A group of MPs from the Labour and National parties have been chosen to visit Vanuatu and Solomon Islands but before they went Daniela Maoate-Cox asked why the trip is necessary.
Hopping on a plane to a warmer climate sounds like a nice holiday but for a group of MPs its a chance to learn more about New Zealand’s Pacific neighbours.
The trip to Vanuatu and Solomon Islands is the first New Zealand Speaker led delegation to this part of the Pacific but it’s not about having a holiday.
“Our Parliamentary links with Vanuatu and The Solomons are good one way, people come here quite a lot, but I don’t think our Parliamentarians have a good understanding of what happens there” said the Speaker Trevor Mallard.
Speaker’s delegations have often been focused on Europe, Asia, or the Americas but the Speaker said he wants to do shorter trips focused on “a couple of countries that develop a good knowledge of them and if they work then I think we’ll hear more and more comment about them and probably more demand from members of Parliament to go on them too.”
New Zealand has some trade and local interest in the Pacific but it also has interests in “having friends” he said.
“The Pacific Islands are our neighbours and are mainly our friends but sometimes we take them for granted."
He said it’s in New Zealand’s interests to foster a relationship with Pacific nations to set up support for things New Zealand might want to do in the future and it’s important “we not only have contact when we want something but that we develop the relationships so those common interests are understood.”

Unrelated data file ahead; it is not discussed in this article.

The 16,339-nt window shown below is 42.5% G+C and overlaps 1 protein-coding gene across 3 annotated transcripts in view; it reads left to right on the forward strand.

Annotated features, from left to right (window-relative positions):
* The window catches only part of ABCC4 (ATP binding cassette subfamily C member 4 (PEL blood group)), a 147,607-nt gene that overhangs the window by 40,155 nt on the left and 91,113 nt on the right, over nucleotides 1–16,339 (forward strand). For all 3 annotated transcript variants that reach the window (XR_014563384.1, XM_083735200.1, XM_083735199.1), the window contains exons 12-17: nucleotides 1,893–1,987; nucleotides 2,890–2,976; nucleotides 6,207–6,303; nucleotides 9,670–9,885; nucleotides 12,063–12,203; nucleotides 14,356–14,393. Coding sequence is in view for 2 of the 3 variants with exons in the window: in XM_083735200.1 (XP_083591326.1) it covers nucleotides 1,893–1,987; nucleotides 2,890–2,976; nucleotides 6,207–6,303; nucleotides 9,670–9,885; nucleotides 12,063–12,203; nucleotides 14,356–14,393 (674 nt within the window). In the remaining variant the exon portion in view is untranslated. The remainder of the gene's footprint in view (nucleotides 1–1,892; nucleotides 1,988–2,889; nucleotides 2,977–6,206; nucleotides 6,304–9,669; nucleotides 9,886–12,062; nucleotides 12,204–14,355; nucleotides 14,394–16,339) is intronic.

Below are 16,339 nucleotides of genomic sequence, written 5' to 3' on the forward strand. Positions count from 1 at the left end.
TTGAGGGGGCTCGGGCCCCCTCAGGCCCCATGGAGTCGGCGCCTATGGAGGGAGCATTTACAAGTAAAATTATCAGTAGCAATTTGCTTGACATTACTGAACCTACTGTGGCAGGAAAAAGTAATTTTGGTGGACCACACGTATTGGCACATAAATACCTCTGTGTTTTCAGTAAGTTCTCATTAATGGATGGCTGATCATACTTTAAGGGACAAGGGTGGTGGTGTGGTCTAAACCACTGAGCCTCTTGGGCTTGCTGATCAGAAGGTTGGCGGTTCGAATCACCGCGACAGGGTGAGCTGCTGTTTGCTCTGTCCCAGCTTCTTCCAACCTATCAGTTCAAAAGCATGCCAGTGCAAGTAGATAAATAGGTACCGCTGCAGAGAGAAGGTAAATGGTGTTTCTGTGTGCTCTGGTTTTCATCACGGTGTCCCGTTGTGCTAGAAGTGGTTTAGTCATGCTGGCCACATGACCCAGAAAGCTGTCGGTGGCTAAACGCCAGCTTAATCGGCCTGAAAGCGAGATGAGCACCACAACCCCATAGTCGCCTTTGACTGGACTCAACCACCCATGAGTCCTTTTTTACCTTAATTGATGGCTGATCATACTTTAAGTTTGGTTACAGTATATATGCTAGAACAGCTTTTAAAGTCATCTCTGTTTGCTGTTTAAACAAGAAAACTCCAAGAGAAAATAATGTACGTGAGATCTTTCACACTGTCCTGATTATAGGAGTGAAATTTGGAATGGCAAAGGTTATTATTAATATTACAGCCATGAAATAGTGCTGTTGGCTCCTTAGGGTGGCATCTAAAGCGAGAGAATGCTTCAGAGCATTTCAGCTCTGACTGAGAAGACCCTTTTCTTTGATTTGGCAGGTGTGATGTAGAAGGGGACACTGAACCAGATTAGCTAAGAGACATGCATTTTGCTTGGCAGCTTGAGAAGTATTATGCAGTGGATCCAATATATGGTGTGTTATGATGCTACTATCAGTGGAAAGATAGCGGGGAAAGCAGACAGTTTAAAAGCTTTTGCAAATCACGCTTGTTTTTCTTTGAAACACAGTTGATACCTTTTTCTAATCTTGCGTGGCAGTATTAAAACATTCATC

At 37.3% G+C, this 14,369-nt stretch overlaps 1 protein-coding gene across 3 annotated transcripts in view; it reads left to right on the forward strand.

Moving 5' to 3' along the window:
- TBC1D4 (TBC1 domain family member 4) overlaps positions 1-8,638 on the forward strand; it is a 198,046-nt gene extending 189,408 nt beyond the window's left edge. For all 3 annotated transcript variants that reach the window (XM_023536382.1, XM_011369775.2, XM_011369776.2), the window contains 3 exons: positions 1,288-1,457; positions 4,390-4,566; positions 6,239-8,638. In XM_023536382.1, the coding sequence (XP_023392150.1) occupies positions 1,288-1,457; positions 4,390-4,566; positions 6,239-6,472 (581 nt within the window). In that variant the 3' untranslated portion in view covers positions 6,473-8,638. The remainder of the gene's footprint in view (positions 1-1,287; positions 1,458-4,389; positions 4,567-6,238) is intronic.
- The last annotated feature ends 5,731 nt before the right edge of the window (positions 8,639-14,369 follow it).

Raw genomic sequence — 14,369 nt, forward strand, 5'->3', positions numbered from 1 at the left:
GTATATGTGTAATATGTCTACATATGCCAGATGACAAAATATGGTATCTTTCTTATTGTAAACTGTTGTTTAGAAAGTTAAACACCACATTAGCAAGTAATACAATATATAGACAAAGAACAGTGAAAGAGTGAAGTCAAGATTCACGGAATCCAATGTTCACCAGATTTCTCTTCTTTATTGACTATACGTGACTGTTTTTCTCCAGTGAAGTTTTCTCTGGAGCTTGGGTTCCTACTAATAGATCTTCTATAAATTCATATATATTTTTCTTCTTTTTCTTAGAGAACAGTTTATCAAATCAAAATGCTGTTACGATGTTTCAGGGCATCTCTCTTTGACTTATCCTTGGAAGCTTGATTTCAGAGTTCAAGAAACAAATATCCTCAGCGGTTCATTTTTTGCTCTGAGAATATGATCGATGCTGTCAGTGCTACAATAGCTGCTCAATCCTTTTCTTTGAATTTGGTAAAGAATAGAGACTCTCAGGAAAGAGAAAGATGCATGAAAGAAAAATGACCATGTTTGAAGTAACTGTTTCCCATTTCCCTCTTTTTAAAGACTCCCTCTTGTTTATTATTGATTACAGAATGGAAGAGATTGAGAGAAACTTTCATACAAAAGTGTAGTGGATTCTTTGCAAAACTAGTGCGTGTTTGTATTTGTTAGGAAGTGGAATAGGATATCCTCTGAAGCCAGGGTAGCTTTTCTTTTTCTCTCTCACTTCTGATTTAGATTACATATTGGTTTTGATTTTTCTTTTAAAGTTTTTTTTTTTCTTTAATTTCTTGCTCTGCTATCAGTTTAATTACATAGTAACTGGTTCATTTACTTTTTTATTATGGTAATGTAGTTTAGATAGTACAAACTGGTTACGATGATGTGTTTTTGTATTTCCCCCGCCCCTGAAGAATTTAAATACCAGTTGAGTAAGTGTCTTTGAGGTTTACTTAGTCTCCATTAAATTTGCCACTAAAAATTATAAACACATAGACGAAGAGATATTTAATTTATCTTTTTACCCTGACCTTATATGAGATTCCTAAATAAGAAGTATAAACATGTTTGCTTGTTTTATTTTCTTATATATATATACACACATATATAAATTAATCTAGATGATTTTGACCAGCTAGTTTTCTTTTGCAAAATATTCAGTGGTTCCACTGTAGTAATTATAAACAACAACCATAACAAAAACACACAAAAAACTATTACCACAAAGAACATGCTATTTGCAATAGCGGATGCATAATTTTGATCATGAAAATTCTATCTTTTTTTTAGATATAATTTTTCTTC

“There are clearly some issues which we think are important around making sure that our aid systems work, around how our parliamentary democracies work.”
The group of nine MPs will have the chance to meet their parliamentary counterparts, form relationships, and see first-hand how New Zealand’s relationships with Vanuatu and Solomon Islands work.
Some quick facts from the Ministry of Foreign Affairs and Trade website (using some statistics from 2016).
Trade totals $34.8 million between NZ and Solomon Islands (about three percent of New Zealand’s trade in the Pacific).
Total trade in goods is $52 million with Vanuatu (Vanuatu is New Zealand’s seventh largest trading partner in the Pacific).
Solomon Islanders and Ni-Vanuatu come to work in New Zealand’s horticulture and wine industries under the Recognised Seasonal Employer Scheme (RSE), of which Vanuatu sends the most.
New Zealand’s High Commission in Vanuatu recently commemorated 30 years in the nation.
About 2000 New Zealanders were deployed to during the 14 year long Regional Assistance Mission to Solomon Islands (RAMSI) which ended in June 2017.
New Zealand’s formal relationship with Vanuatu began after it gained independence in 1980 whereas New Zealand’s earliest connections with Solomon Islands dates from 1849.
“New Zealand has contributed a lot to Vanuatu’s infrastructure development as well as the human resource development,” said the Vanuatu High Commissioner Johnson Naviti.
“I hope both sides of the house are going so they can see for themselves the impact of the support that New Zealand taxpayers are supporting Vanuatu in terms of infrastructure, human resource development and recently humanitarian support after the cyclone and volcanic activity that has been going on.”
The group is made up of a mixture of MPs from the Labour Party and National Party and includes all the presiding officers (the Speaker, Deputy Speaker, and two Assistant Speakers).